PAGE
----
House Republicans this week will work to advance legislation that would require all federal workers to chip in more money for their retirement.
The bill is the latest GOP attempt to control federal spending, and is in part a response to the last few years, when federal retirement programs had to receive billions of additional taxpayer funds in order to meet a shortfall.
Many House Democrats are expected to oppose the bill. Rep. Elijah Cummings (D-Md.), the ranking member of the oversight committee, said the bill is a GOP attack on federal workers, and said Congress needs to balance any proposed cuts to the government with higher taxes.
"While the majority would have federal workers contribute more than $100 billion toward reducing the nation’s deficit, they have refused to ask the wealthiest Americans to sacrifice even a penny toward this goal," he said.
But Republicans note that in 2010 and 2011, taxpayers had to pay an additional $64.5 billion into federal worker retirement programs to keep up the level of benefits these workers are owed under current law.
To help keep those programs current, H.R. 3813, the Securing Annuities for Federal Employees Act, would require current federal workers to increase their contribution by 1.5 percent more of their salary over three years. That's a more aggressive requirement than the 1.2 percent increase in worker retirement contributions that the Obama administration called for in its 2013 budget, a request that drew heavy opposition from unions.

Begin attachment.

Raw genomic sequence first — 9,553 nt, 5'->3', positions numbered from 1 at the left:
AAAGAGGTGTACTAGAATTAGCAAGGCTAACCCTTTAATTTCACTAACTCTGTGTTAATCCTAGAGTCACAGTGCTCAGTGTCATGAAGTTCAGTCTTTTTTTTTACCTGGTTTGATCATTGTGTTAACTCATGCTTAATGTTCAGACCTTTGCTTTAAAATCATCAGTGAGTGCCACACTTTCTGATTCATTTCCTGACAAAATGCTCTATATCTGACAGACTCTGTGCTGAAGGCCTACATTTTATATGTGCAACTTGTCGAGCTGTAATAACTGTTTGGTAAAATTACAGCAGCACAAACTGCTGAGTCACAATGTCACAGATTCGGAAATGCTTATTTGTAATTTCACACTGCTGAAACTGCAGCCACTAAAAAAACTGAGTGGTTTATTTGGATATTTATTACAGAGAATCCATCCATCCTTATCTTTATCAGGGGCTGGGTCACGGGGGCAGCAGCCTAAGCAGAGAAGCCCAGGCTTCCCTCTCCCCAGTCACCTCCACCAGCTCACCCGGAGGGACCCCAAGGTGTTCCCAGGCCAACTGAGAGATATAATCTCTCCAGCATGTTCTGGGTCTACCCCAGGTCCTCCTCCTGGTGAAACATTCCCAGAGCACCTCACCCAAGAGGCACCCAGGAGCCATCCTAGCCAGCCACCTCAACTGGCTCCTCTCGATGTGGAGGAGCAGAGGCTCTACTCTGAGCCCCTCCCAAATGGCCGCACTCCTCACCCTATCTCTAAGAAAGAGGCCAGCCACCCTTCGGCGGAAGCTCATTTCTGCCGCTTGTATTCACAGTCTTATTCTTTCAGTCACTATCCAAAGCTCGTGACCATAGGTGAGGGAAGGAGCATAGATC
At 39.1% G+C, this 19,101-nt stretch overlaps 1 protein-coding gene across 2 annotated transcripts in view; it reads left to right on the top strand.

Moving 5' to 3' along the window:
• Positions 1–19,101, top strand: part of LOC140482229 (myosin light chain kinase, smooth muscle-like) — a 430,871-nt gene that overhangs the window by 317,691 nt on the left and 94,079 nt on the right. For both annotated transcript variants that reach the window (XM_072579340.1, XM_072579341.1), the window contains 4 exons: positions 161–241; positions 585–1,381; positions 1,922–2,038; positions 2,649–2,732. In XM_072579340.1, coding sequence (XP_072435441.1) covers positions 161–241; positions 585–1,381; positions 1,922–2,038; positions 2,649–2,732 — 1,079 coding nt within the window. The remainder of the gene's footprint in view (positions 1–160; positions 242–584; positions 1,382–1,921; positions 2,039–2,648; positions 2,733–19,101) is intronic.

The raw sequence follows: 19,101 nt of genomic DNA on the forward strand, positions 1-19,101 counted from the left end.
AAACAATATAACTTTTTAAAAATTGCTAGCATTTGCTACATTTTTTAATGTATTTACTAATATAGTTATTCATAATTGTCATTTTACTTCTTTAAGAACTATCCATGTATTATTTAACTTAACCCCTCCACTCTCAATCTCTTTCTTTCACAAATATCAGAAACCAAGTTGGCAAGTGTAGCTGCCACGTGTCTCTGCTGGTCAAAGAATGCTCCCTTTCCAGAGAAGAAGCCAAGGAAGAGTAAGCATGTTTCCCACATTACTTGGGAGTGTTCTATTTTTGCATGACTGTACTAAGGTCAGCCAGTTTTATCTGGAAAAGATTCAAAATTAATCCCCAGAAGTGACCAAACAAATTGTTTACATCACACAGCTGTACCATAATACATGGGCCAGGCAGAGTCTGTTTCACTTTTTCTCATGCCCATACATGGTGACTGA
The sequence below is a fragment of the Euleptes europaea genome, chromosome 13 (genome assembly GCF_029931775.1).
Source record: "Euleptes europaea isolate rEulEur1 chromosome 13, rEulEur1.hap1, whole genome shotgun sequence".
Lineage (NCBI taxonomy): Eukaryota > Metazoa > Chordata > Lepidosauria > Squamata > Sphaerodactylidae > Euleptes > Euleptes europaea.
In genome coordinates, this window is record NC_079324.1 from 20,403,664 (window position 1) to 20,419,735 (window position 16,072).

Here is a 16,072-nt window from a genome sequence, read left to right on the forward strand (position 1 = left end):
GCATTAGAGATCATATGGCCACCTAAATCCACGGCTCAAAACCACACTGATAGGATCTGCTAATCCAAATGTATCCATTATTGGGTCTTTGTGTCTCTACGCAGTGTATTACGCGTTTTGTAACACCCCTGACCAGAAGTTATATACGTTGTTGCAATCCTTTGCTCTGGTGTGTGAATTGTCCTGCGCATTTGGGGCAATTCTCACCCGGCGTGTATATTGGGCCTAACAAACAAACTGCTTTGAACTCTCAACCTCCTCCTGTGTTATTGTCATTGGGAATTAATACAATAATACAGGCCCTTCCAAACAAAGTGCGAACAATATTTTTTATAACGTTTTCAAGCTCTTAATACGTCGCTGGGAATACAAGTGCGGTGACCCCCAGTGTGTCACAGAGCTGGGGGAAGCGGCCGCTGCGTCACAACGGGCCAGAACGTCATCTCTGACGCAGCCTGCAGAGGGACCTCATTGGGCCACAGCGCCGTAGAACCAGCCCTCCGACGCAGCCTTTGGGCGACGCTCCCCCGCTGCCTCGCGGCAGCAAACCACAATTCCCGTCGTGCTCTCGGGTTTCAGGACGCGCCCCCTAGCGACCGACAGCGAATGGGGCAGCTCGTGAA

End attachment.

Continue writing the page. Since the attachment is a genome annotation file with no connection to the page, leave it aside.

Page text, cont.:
But the bill would go further by ending a supplemental payment to workers who voluntarily retire before age 62. Also under the bill, new hires to the federal workforce would see their retirement contribution increase by an additional 3.2 percent of salary.
These changes essentially put in place a recommendation made by the Simpson-Bowles Commission on deficit reduction. The changes were initially included in H.R. 7, the American Energy and Infrastructure Jobs Act, which the House will also begin working on this week.
However, Republicans decided to split the retirement portion off as a separate bill, in order to make it easier to consider the two portions. Also being split off is H.R. 3408, a bill aimed at facilitating the production of oil shale.
One GOP staffer said that once the three bills are approved separately, they will be combined together again as one measure before being sent to the Senate.
The House Rules Committee on Tuesday announced that it would approve a rule later in the day covering the three bills (the language of H.R. 3813 will be the same as language in Title XVI of H.R. 7).
— This story was updated at 1:33 p.m.